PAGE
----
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Developing More Cost Efficient Cast Components

Background

Topology optimisation is a mathematical design method that can be used to identify and remove redundant material in a structure while maximising stiffness, strength or other performance metrics for a given set of loads and constraints. Topology optimisation has seen rapid adoption by the Additive Manufacturing (AM) industry, due to its ability to accurately manufacture the often complex, organic looking shapes that the technique produces. Indeed, TWI has used topology optimisation to design innovative and lightweight parts for the additive process in the aerospace, medical and automotive sectors. However, the design approach is not limited to AM and TWI  is exploring its potential in for cast components

Overview

This case study demonstrates the use of topology optimisation to design a bracket for casting; using the state-of-the-art casting simulation solution, Altair Inspire Cast to simulate and optimise the manufacturing process. This included the working conditions under which material porosity is reduced to an acceptable level. This general methodology demonstrates the power of emerging numerical modelling software for streamlining design-to­-production workflows, allowing users to rapidly design cost efficient cast parts that are right first time.

Objective

To lightweight and optimise a structural bracket, followed by the use of Altair Inspire Cast casting simulation solution to demonstrate that the new design will result in acceptable levels of porosity during the casting process.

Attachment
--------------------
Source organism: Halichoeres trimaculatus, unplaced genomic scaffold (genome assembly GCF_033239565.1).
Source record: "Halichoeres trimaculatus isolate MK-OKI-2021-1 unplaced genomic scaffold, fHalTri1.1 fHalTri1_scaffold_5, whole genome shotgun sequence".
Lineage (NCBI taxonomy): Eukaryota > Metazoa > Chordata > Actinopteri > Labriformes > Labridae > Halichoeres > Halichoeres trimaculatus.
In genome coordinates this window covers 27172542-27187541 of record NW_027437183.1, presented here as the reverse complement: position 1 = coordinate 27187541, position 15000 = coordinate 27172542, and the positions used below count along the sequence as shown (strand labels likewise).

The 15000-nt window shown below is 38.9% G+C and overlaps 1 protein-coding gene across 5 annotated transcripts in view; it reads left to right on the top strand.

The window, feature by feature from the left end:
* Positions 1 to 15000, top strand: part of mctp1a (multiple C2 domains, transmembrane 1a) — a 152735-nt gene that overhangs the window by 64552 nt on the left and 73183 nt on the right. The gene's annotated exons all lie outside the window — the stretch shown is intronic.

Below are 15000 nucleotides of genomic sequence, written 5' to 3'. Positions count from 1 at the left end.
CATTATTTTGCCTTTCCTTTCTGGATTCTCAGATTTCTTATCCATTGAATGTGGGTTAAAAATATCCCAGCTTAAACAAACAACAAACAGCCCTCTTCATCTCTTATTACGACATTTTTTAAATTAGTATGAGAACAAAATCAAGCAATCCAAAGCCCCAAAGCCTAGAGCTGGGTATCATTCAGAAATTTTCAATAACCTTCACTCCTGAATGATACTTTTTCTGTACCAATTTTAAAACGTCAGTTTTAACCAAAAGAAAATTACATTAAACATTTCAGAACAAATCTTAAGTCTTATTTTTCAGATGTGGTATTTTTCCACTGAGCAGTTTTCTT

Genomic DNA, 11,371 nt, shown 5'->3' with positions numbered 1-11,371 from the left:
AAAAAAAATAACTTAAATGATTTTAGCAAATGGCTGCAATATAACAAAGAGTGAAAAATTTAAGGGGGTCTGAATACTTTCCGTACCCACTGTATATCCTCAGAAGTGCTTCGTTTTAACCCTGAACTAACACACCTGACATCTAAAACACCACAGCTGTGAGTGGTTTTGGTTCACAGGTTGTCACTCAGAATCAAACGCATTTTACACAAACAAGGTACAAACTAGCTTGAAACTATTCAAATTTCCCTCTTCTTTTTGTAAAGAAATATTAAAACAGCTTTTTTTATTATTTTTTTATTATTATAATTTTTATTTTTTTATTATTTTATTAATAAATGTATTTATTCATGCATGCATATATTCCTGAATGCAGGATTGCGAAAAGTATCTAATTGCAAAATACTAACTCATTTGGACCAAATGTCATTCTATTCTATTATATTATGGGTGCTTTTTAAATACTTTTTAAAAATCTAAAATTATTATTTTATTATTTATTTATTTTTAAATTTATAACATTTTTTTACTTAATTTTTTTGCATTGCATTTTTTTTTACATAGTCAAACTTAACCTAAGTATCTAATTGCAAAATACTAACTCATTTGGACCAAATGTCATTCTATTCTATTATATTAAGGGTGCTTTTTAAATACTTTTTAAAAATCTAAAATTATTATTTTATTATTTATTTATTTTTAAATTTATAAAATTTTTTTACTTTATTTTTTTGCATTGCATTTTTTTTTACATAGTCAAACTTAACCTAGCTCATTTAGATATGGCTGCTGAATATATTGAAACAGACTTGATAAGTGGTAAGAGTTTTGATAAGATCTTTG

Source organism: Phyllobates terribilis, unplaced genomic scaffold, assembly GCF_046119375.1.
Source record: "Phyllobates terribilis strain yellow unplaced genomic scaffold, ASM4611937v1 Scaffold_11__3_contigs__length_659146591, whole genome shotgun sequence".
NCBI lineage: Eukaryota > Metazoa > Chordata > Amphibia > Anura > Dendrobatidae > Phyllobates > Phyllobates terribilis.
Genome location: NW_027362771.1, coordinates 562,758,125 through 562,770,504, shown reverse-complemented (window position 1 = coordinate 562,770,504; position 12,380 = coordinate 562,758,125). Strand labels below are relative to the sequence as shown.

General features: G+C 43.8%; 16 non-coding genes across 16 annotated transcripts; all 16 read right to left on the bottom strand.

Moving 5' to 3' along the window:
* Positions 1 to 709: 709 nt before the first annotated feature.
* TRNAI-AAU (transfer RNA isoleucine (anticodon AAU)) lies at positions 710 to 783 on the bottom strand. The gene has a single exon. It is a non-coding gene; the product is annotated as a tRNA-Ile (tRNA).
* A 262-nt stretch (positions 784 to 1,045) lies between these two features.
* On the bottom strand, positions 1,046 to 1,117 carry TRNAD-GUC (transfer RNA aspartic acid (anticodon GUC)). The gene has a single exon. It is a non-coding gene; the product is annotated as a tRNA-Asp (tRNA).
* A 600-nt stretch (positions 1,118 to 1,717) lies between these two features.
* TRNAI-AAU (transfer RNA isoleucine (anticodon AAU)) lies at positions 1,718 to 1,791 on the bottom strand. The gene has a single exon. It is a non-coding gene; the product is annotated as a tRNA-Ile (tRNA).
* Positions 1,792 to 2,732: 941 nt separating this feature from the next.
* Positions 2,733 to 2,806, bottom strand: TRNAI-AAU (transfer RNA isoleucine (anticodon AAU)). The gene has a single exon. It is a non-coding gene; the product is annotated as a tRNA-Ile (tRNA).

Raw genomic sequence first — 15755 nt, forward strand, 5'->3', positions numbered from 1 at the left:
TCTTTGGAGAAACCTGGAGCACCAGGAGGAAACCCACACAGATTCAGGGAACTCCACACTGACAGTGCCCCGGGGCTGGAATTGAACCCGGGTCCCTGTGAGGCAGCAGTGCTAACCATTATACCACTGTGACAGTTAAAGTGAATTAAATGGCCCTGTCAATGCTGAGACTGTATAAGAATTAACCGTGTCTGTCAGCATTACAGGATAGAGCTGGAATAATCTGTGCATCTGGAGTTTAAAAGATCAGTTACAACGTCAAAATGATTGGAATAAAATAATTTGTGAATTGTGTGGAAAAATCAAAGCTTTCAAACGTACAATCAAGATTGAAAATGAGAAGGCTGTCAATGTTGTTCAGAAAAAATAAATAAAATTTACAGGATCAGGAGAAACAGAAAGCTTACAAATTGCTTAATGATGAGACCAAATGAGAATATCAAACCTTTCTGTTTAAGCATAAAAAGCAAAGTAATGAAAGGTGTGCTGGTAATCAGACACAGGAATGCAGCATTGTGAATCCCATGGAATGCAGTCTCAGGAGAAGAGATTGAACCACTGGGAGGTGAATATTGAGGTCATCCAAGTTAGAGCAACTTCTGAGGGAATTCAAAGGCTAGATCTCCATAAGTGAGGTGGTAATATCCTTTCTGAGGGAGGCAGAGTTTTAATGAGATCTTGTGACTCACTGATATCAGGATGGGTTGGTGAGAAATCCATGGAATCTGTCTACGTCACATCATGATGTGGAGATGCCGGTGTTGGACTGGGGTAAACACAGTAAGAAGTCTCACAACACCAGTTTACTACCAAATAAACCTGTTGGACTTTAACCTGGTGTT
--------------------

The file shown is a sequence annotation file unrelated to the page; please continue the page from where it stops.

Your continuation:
Outcomes

Figure 1 shows the design space of the bracket (the area where the topology optimisation solution can add or remove material based on the given loads and constraints). Alongside is the suggested design solution exhibiting a 75% reduction in mass without compromise to performance. This represents a potentially significant material and cost saving compared to the original design.

Compared to AM, the casting process is fast, reliable and less susceptible to distortion and tolerance sensitivity. Therefore, accurate casting modelling using Altair Inspire Cast can help to predict: a) the pulling velocity  field, fundamental to verify that the molten material is uniformly distributed across the mould; b) the distribution of solid fraction, which helps to evaluate the presence of porous regions in the material; and

c) the temperature distribution over time, which is of importance to predict regions of possible hot crack nucleation and subsequent propagation. In this way, the casting process can be improved to obtain more durable and cost-effective components.

Figure 1. Bracket component before (left) and after (right) topology optimisation
Figure 1. Bracket component before (left) and after (right) topology optimisation
Figure 2. Casting simulation of the AM bracket
Figure 2. Casting simulation of the AM bracket
Avatar Alessio Basso Project Leader - Numerical Modelling and Optimisation

Alessio has joined the NMO Group at TWI in October 2018, as a Project Leader. He has obtained his Master's Degree in Aerospace Engineering in 2011 with dissertation in CFD-BEM Validation for Vertical Wind Turbines (VWT). Subsequently, Alessio enrolled to the annual, 9-month, Research Master course in Fluid Dynamics at Von Karman Institute, Belgium, where attended and passed examinations on Experimental Measurements and Computational Methods in Fluid Dynamics. In 2013 Alessio joined the University of Nottingham where he worked on Turbulent Flow Control (TFC) finalised to skin friction reduction, and where he achieved the Master of Phylosophy Degree in Mechanical Engineering. In 2017 Alessio worked in CFD methodology on multiphase flows at Teesside University, where he developed and improved performances of current microbubble aeration systems.

For more information please email:


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